16. 16. Linux Performance Tips Network Performance:  MOS Note: 274953.1 Tuning TCP/IP parameter in Linux Box for SQLNET Use netstat and ping to identify latency issues with networks  MOS Note: 560590.1 How and When to use the net.ipv4.tcp_rmem and net.ipv4.tcp_wmem Linux kernel Parameters Kernel Tuning:  MOS Note: 434351.1 Linux Kernel: The SLAB Allocator Disk Tuning:  MOS Note: 175980.1 Tuning Disk Throughput Using hdparm in Linux  sar and iostat are your friends for identifying disk I/O contention issues.  Also check for disk I/O issues with SAN tools (varies with vendor such as EMC, Hitachi, etc).
  17. 17. UNIX Performance Tips  My Oracle Support (MOS) available from  MOS Note: 144638.1 Relationship Between Common Init.ora Parameters and Unix, Linux Kernel Parameters  Verify that kernel parameters are set correctly and verify with the vendor platform for UNIX.  Assess performance with top, iostat, vmstat, sar with UNIX systems.  OS Watcher tool: MOS Note: 301137.1 OS Watcher User Guide
  18. 18. Unix Performance Tuning Find the performance bottleneck with top and ps to drill down to the root cause  Solaris: use truss and DTRACE for tuning system calls and processes  HP-UX: use the sam utility for tuning IBM AIX: SMIT (System Management Information Tool) is useful tool for performance tuning Note: you may need root OS privileges to run these tools or elevated privileges.
  19. 19. Linux Performance Tuning: top top - 15:05:08 up 33 days, 21:49, 10 users, load average: 0.09, 0.05, 0.01 Tasks: 492 total, 2 running, 490 sleeping, 0 stopped, 0 zombie Cpu(s): 16.9%us, 1.1%sy, 0.0%ni, 81.2%id, 0.7%wa, 0.0%hi, 0.0%si, 0.0%st Mem: 4044596k total, 3683136k used, 361460k free, 272104k buffers Swap: 2064376k total, 76k used, 2064300k free, 1488836k cached PID USER PR NI VIRT RES SHR S %CPU %MEM TIME+ COMMAND 9455 applmgr 15 0 219m 112m 13m R 27.2 2.9 6233:08 npviewer.bin 10914 applmgr 19 0 546m 50m 7704 S 1.9 1.3 0:28.01 java 13701 applmgr 15 0 13020 1316 720 R 1.9 0.0 0:00.01 top 1 root 15 0 10348 704 588 S 0.0 0.0 0:01.51 init 2 root RT -5 0 0 0 S 0.0 0.0 0:00.00 migration/0 3 root 34 19 0 0 0 S 0.0 0.0 0:00.23 ksoftirqd/0 4 root 10 -5 0 0 0 S 0.0 0.0 0:01.17 events/0 5 root 10 -5 0 0 0 S 0.0 0.0 0:00.00 khelper 46 root 10 -5 0 0 0 S 0.0 0.0 0:00.00 kthread 50 root 10 -5 0 0 0 S 0.0 0.0 0:05.01 kblockd/0
  20. 20. Linux Performance Tuning: iostat $ iostat Linux 2.6.18- ( 09/19/2010 avg-cpu: %user %nice %system %iowait %steal %idle 0.29 0.00 0.13 0.37 0.00 99.22 Device: tps Blk_read/s Blk_wrtn/s Blk_read Blk_wrtn sda 0.08 0.29 1.79 21019459 131483716 sda1 0.00 0.00 0.00 2496 28 sda2 0.08 0.29 1.79 21016659 131483688 sdb 0.00 0.00 0.00 23141 5072 sdb1 0.00 0.00 0.00 22253 5072 dm-0 0.23 0.29 1.79 21000250 131361616 dm-1 0.00 0.00 0.00 16120 122072 $ iostat -x Linux 2.6.18- ( 09/19/2010 avg-cpu: %user %nice %system %iowait %steal %idle 0.29 0.00 0.13 0.37 0.00 99.22 Device: rrqm/s wrqm/s r/s w/s rsec/s wsec/s avgrq-sz avgqu-sz await svctm %util sda 0.00 0.15 0.01 0.07 0.29 1.79 26.25 0.00 3.77 2.05 0.02 sda1 0.00 0.00 0.00 0.00 0.00 0.00 23.37 0.00 3.22 2.70 0.00 sda2 0.00 0.15 0.01 0.07 0.29 1.79 26.25 0.00 3.77 2.05 0.02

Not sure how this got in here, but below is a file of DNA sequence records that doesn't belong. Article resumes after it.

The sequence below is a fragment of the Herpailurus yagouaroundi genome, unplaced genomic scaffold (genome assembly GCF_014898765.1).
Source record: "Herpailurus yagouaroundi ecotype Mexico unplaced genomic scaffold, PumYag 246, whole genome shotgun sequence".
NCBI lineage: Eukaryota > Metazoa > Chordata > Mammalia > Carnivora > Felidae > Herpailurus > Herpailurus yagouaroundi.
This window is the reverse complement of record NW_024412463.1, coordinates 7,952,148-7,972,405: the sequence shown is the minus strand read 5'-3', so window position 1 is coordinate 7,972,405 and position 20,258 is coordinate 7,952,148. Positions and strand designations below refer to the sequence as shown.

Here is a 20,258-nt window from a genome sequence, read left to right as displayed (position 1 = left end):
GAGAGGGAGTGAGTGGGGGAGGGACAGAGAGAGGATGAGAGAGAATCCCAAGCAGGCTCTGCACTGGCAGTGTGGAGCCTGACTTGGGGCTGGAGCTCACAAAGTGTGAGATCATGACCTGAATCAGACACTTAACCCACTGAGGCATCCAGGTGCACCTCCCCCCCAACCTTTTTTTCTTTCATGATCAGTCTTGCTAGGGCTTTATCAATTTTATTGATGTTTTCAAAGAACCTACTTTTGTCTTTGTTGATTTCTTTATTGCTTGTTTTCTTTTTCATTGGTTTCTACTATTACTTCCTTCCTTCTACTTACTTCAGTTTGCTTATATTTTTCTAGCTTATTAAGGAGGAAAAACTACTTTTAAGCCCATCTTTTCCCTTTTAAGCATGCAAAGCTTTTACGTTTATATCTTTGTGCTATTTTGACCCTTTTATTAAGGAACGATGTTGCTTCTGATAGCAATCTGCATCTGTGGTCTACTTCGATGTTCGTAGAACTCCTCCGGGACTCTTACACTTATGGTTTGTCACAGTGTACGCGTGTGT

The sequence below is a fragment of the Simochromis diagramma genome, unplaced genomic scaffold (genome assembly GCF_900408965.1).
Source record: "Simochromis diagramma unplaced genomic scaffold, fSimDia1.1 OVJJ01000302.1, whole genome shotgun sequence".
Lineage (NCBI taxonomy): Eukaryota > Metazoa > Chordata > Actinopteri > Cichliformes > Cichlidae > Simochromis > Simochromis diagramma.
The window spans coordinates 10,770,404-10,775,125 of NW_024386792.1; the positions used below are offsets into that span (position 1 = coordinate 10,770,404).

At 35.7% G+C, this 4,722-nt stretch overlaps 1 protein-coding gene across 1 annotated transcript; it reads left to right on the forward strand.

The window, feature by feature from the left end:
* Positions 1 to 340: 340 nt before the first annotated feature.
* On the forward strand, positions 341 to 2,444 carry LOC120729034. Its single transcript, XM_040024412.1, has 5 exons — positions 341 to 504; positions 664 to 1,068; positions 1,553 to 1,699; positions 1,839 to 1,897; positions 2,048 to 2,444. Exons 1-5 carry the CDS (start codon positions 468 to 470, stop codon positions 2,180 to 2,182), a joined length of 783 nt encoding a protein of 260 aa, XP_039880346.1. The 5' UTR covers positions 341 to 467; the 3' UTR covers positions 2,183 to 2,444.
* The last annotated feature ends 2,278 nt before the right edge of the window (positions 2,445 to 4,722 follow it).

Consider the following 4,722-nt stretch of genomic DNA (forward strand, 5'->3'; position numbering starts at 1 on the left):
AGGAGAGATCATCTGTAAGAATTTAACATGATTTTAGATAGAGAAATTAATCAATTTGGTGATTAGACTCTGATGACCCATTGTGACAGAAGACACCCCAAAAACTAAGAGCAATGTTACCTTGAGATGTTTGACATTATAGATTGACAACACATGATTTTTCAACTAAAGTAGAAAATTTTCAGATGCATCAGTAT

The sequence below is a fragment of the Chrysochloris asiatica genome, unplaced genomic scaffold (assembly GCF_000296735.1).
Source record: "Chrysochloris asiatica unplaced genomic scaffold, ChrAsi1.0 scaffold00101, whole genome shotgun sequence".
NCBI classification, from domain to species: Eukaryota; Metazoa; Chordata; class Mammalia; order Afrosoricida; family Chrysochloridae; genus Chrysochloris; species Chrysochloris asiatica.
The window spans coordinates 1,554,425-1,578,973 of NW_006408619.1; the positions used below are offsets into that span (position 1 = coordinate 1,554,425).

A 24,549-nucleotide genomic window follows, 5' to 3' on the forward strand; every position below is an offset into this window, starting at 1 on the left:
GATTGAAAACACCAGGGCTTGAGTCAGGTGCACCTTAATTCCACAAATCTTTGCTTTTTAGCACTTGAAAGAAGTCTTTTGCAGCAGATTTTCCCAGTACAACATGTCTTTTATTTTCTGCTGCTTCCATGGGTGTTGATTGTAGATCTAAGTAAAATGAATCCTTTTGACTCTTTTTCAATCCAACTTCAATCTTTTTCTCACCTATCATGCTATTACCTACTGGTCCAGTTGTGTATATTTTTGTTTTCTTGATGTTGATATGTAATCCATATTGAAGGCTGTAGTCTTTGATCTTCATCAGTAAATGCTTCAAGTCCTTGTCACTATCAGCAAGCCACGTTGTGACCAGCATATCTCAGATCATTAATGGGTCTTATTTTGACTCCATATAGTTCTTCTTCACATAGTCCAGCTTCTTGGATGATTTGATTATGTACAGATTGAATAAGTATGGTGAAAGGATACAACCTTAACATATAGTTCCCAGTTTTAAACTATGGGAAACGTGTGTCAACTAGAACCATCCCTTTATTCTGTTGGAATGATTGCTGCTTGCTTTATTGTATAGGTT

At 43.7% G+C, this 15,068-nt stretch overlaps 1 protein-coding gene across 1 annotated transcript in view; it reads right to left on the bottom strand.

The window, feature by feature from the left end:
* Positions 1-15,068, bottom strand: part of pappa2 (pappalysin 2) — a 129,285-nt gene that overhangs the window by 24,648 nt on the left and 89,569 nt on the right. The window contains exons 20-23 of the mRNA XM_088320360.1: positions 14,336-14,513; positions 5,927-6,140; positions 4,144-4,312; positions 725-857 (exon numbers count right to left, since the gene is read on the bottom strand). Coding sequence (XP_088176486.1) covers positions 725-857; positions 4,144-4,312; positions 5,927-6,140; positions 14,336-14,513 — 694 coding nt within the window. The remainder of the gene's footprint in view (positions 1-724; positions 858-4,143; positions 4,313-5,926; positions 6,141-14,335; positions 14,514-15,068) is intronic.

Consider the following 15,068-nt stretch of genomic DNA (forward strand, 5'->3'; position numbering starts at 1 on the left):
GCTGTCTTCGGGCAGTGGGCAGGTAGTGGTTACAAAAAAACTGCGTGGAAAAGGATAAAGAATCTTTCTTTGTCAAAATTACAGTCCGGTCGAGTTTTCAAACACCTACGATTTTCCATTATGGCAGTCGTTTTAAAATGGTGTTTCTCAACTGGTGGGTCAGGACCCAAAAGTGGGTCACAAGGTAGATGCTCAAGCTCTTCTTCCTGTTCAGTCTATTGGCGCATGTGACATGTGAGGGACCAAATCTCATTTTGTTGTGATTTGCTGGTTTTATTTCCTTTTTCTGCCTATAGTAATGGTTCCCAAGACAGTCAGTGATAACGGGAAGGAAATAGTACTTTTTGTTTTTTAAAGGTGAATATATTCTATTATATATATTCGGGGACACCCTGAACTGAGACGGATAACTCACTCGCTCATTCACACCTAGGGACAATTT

21. 21. Windows Performance Tips  Recommend using system monitoring tools available with Windows 2003 and Windows 2008 Server  Sysinternal tools excellent for diagnosis as well MOS Note: 231159.1: How to configure Windows to improve performance database oracle MOS Note: 1054009.1 Instructions for setting up the Performance Monitor Counters (PERFMON) for Windows Perfmon (Performance Monitor) excellent tool for tuning Windows environments.
  22. 22. Using Perfmon for Windows Performance Tuning
  23. 23. Tuning Concurrent Managers  Concurrent Managers source of many performance issues.  Useful My Oracle Support Notes: 104452.1: Troubleshooting Concurrent Manager  My Oracle Support Note: 1057802.1 Best Practices for Performance for Concurrent Managers in E-Business Suite  Myth: More concurrent managers are better  Keep it simple and use only few concurrent managers
  24. 24. Tuning Concurrent Managers  OAM excellent starting point to find performance bottlenecks for concurrent managers and other tuning issues with Oracle R12 EBS.
  25. 25. Using OAM for tuning Concurrent Processing  Check for long running concurrent requests for potential bottlenecks by using Oracle Application Manager
  26. 26. Tuning Concurrent Managers Oracle Applications Manager (OAM) to measure performance with Concurrent Managers for throughput to get the big picture
  27. 27. Tuning Internal Concurrent Manager (ICM) Tuning the Internal Concurrent Manager (ICM) Performance is based on the following parameters for Oracle R12  PMON sleep cycle — The number of sleep cycles that ICM waits between polling status for failures in concurrent processing. You should change the PMON cycle to a lower value if your concurrent managers experience chronic terminations.  Queue Size — is the number of PMON sleep cycles that the ICM waits before polling for new concurrent managers.  Sleep Time — parameter that indicates the time in seconds that the ICM waits before polling for requests that are waiting to run.
  28. 28. Concurrent Manager Tuning  Tune queue size for concurrent managers  Tune sleep cycle (PMON)  Tune cache size  Tune number of processes  Configure Specialization Rules  Define Workshifts to balance performance
  29. 29. Queue Size Tuning: Concurrent Managers  Queue size  Default queue size is too small after R12 installation  How to tune?  View statistics from scripts  Focus on tuning for ICM and Standard Managers first
  30. 30. How to Tune Sleep Cycle for PMON? During Peak Usage for business hours: 1) Set the sleep cycle for PMON to low value when number of concurrent requests is high. Why? With low sleep cycle for PMON, less need for concurrent managers to check for new requests thus increasing throughput. During Off hours with low business activity: 2) Recommend setting PMON sleep cycle to higher value during non-business hours such as night time with value such as 5 minutes.